Will the Marseille electoral springboard propel Mélenchon to the post of Prime Minister?
Two weeks before the legislative elections, far-left leader Jean-Luc Mélenchon is continuing his campaign and dreams of becoming Prime Minister. During the recent presidential race, Mélenchon obtained more than 70% of the votes of young people in the disadvantaged northern suburbs of Marseille.
Since 2017, Jean-Luc Mélenchon has been a deputy for the 4th constituency of Bouches-du-Rhône, which brings together the main districts of downtown Marseille. He has decided not to stand for re-election next month.
In the troubled neighborhoods in the south of the city, known as “Quartiers Nord”, the candidate of La France insoumise (LFI) obtained an average of 43% of the votes in the presidential election last April (51.48% in the 15th borough). More than 70% of young people in the northern suburbs of Marseille voted for him.
“He knows how to talk to young people. He wants to set up a system to help young people. When you’re under 25, you’re not entitled to RSA [minimum income for people with no resources]so he wants to create a system that accompanies young people, which is a minimum to be able to live, look for a job or get training,” Salim Grabsi, a member of the Quartiers Nord Quartiers Forts action group, told RFI.
In the Northern Districts, the unemployment rate for people under 25 has reached 60%.
“A politician who understands”
The northern districts are located in four districts of Marseille: the 13th, 14th, 15th and 16th, about ten kilometers north of the Old Port. These neighborhoods represent a third of the area of the city and are home to 29% of its population, or 250,000 people.
According to Grabsi, another factor that motivated young people to vote for Mélenchon is that, for the first time, they felt they had a politician who understood them “and above all who does not use the religious context – Islam, Muslims – to win”. voice.
“If I have to take anything away, it’s that he was able to breathe hope into territories that have been broken, that haven’t seen the light for a very long time.”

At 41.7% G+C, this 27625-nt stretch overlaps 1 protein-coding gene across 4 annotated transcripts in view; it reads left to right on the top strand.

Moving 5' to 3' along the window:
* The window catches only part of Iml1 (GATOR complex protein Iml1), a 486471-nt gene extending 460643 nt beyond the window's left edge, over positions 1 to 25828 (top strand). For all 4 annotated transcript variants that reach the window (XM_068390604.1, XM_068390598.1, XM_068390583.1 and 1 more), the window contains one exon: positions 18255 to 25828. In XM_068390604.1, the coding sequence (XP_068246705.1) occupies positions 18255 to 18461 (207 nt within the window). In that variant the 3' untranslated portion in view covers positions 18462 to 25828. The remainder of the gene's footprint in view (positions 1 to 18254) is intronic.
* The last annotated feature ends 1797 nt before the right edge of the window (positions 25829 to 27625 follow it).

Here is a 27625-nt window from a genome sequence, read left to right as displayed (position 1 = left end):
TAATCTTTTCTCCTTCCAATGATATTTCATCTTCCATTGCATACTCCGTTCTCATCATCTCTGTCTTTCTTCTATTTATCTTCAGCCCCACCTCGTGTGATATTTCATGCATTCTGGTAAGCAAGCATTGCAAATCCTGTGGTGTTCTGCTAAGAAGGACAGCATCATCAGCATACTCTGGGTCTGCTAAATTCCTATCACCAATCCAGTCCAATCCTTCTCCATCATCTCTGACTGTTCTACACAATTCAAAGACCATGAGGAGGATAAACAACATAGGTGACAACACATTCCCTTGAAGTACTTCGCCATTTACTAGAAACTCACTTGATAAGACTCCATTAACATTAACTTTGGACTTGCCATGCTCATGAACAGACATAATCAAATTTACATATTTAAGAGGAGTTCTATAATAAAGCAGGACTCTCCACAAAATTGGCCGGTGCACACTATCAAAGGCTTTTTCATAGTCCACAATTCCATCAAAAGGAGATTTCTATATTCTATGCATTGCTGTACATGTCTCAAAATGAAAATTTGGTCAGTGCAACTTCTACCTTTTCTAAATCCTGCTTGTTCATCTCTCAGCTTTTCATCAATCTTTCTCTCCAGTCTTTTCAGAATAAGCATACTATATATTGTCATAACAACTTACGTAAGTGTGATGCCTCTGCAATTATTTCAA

Grabsi knows the Northern Quarters well. He works there in a secondary school and is involved in several organizations that help young people.
Give young people a chance
“What we need is to do everything possible so that our young people can succeed. This means opening up the field of possibilities and above all fighting against social determinism.
“And for that, we need the State, the local authorities, the city of Marseille, the department, the region, to come around the table and co-construct innovative responses with us.
“It is absolutely necessary that the inhabitants and the young people be the driving force.”
In the Quartiers Nord, dozens of small, unsubsidized groups work seven days a week. “These organizations serve as a social airbag and ensure that the neighborhoods do not explode or collapse.”
In September last year, French President Emmanuel Macron spoke of an “urgent need to accelerate” the transformation of Marseille as he rolled out a multi-billion euro plan called “Marseille en grand”, to deal with to a “social, health and security emergency”. “.
“It’s frustrating, we can’t wait to see the results of the president’s announcements, to see the state and the local authorities come to the depths of these areas and connect with these organizations who are doing a remarkable job,” says Grabsi. .
As for the next legislative elections in Marseille, Grabsi simply says “may the best win”.